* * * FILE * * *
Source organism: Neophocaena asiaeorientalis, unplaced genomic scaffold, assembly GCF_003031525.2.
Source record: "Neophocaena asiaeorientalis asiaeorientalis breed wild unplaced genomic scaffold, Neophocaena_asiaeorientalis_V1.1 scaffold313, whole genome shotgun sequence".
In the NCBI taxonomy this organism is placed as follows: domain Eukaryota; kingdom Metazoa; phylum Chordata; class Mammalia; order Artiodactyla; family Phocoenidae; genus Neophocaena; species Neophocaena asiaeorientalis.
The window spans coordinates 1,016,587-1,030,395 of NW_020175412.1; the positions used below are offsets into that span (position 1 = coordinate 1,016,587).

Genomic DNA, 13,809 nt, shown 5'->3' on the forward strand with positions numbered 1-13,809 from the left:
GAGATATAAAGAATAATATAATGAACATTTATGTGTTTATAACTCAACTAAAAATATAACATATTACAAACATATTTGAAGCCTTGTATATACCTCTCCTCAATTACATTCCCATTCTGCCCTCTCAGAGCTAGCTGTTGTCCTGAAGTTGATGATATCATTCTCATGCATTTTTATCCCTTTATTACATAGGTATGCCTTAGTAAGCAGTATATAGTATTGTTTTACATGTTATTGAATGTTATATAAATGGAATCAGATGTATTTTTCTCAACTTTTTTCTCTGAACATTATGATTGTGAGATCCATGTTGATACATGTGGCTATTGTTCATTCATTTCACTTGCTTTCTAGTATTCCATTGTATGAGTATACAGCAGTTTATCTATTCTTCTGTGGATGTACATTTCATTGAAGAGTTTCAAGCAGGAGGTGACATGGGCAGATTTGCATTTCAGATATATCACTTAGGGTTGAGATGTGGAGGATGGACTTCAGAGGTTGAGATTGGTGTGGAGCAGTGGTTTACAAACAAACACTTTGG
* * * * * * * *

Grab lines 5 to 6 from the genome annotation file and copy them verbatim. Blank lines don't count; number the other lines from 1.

Genomic DNA, 13,809 nt, shown 5'->3' on the forward strand with positions numbered 1-13,809 from the left:
GAGATATAAAGAATAATATAATGAACATTTATGTGTTTATAACTCAACTAAAAATATAACATATTACAAACATATTTGAAGCCTTGTATATACCTCTCCTCAATTACATTCCCATTCTGCCCTCTCAGAGCTAGCTGTTGTCCTGAAGTTGATGATATCATTCTCATGCATTTTTATCCCTTTATTACATAGGTATGCCTTAGTAAGCAGTATATAGTATTGTTTTACATGTTATTGAATGTTATATAAATGGAATCAGATGTATTTTTCTCAACTTTTTTCTCTGAACATTATGATTGTGAGATCCATGTTGATACATGTGGCTATTGTTCATTCATTTCACTTGCTTTCTAGTATTCCATTGTATGAGTATACAGCAGTTTATCTATTCTTCTGTGGATGTACATTTCATTGAAGAGTTTCAAGCAGGAGGTGACATGGGCAGATTTGCATTTCAGATATATCACTTAGGGTTGAGATGTGGAGGATGGACTTCAGAGGTTGAGATTGGTGTGGAGCAGTGGTTTACAAACAAACACTTTGG